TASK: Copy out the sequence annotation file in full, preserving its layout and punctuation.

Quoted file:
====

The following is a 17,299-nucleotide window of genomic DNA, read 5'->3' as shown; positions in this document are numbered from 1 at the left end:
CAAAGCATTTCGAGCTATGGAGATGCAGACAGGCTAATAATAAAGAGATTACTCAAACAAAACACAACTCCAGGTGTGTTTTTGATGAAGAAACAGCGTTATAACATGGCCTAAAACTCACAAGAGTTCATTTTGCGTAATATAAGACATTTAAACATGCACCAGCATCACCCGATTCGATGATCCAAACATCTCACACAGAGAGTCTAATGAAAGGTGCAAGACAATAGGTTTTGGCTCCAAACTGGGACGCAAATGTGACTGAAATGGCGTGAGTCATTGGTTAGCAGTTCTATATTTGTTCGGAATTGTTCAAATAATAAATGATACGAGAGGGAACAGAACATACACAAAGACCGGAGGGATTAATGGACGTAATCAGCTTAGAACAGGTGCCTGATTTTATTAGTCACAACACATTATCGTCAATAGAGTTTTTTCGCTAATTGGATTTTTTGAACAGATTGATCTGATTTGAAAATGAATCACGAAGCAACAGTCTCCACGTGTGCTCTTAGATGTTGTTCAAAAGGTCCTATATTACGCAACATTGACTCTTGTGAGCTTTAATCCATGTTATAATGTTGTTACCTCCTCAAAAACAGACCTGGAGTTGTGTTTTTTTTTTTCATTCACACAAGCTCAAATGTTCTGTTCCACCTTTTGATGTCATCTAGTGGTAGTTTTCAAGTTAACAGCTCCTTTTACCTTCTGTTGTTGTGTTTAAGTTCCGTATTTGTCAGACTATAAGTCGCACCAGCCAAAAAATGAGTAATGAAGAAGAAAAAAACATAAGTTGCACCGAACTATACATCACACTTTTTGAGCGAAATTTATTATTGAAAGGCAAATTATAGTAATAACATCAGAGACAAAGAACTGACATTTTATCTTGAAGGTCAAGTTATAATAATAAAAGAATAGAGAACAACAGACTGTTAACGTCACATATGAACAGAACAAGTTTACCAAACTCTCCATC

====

The following is a 17,299-nucleotide window of genomic DNA, read 5'->3' as shown; positions in this document are numbered from 1 at the left end:
CAAAGCATTTCGAGCTATGGAGATGCAGACAGGCTAATAATAAAGAGATTACTCAAACAAAACACAACTCCAGGTGTGTTTTTGATGAAGAAACAGCGTTATAACATGGCCTAAAACTCACAAGAGTTCATTTTGCGTAATATAAGACATTTAAACATGCACCAGCATCACCCGATTCGATGATCCAAACATCTCACACAGAGAGTCTAATGAAAGGTGCAAGACAATAGGTTTTGGCTCCAAACTGGGACGCAAATGTGACTGAAATGGCGTGAGTCATTGGTTAGCAGTTCTATATTTGTTCGGAATTGTTCAAATAATAAATGATACGAGAGGGAACAGAACATACACAAAGACCGGAGGGATTAATGGACGTAATCAGCTTAGAACAGGTGCCTGATTTTATTAGTCACAACACATTATCGTCAATAGAGTTTTTTCGCTAATTGGATTTTTTGAACAGATTGATCTGATTTGAAAATGAATCACGAAGCAACAGTCTCCACGTGTGCTCTTAGATGTTGTTCAAAAGGTCCTATATTACGCAACATTGACTCTTGTGAGCTTTAATCCATGTTATAATGTTGTTACCTCCTCAAAAACAGACCTGGAGTTGTGTTTTTTTTTTTCATTCACACAAGCTCAAATGTTCTGTTCCACCTTTTGATGTCATCTAGTGGTAGTTTTCAAGTTAACAGCTCCTTTTACCTTCTGTTGTTGTGTTTAAGTTCCGTATTTGTCAGACTATAAGTCGCACCAGCCAAAAAATGAGTAATGAAGAAGAAAAAAACATAAGTTGCACCGAACTATACATCACACTTTTTGAGCGAAATTTATTATTGAAAGGCAAATTATAGTAATAACATCAGAGACAAAGAACTGACATTTTATCTTGAAGGTCAAGTTATAATAATAAAAGAATAGAGAACAACAGACTGTTAACGTCACATATGAACAGAACAAGTTTACCAAACTCTCCATC